Directors & Chairs

The position of Section Director NS Section changes annually, timed with the CIF Annual Meeting. The Director position is held by the Council President until March and the Council Past President from March to the CIF Annual Meeting.

Past Director 09/2013 – 09/2014    Rob Young, Past President CIFNS and RPFANS

Director 09/2014 – 09/2015    Jillian Genge , President CIFNS and RPFANS.

Canadian Institute of Forestry – NS Section

Chair’s Annual Report for 2013


Serving in a dual capacity, I report to you this year as both the Chair of the Nova Scotia Section of the Canadian Institute of Forestry (CIF) and President of the Registered Professional Forester’s Association of Nova Scotia (RPF). A year after the formation of a joint council (Council) in 2009, it was recommended by the Council President to transfer the duties of the CIF Chair to the Vice-Chair of the Council due to the burden of responsibilities associated with the RPF on that role. This lasted until 2012 when the President assumed the role as both President and Chair. This evolution led to a Council decision in 2013 that a joint council meant joint leadership and so those responsibilities were formally moved back to the President of the Council.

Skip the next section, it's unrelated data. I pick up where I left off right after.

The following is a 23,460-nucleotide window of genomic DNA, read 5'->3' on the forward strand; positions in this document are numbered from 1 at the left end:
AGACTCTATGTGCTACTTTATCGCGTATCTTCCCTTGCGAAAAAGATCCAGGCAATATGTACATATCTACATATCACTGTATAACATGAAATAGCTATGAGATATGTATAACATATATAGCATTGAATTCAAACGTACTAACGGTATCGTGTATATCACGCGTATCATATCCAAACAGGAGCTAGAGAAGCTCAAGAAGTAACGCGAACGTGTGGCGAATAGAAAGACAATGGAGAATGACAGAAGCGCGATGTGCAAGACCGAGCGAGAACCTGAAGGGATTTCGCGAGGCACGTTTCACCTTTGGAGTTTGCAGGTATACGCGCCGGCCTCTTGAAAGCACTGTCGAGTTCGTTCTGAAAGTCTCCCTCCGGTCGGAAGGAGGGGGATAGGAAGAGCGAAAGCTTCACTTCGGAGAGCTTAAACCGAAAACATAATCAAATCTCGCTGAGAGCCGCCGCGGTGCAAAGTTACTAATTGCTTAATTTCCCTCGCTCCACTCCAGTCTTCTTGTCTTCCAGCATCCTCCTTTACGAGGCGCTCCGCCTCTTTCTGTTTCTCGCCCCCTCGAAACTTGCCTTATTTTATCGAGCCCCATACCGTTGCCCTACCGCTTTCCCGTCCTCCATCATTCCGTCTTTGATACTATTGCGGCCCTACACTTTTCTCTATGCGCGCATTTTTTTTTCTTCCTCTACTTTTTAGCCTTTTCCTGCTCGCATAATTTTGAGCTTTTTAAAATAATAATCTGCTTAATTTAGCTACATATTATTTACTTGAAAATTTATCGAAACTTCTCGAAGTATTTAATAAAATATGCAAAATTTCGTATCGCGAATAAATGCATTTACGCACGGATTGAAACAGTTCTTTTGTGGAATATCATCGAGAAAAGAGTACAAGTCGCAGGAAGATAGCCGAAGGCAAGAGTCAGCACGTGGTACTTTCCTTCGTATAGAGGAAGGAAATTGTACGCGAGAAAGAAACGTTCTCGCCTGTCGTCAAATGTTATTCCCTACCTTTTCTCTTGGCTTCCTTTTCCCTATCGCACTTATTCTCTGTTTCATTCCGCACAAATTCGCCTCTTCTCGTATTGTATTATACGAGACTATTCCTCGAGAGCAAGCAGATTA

Sending the virtual pendulum back and forth is undoubtedly a common element under a state of change and while some may have thought the joint council to be a simple move; one of simply meeting at the same time with members who may share a membership, it is simply not. My personal feeling is that it should not continue as it is currently defined (01/15/2009) as there is no way to guarantee fair stewardship in the future.

Strategic Working Group

At the 2012 AGM, a vote of the 2013 budget gave permission to Council to engage a consultant to assist in determining how Council could function more appropriate to those traits associated with joint or shared provision; providing responsible leadership to both organizations independently while it was fully understood that their goals were shared goals:

  1. to reconfirm the role and purpose of each organization,
  2. to develop a stronger Council,
  3. to grow the two organizations,
  4. to understand member services and to
  5. establish alliances and partnerships

These goals aren’t so new. I fact you could probably find them, perhaps in different versions, in past action plans independently. They are the essence of an organization; equally important to both the CIF and RPF.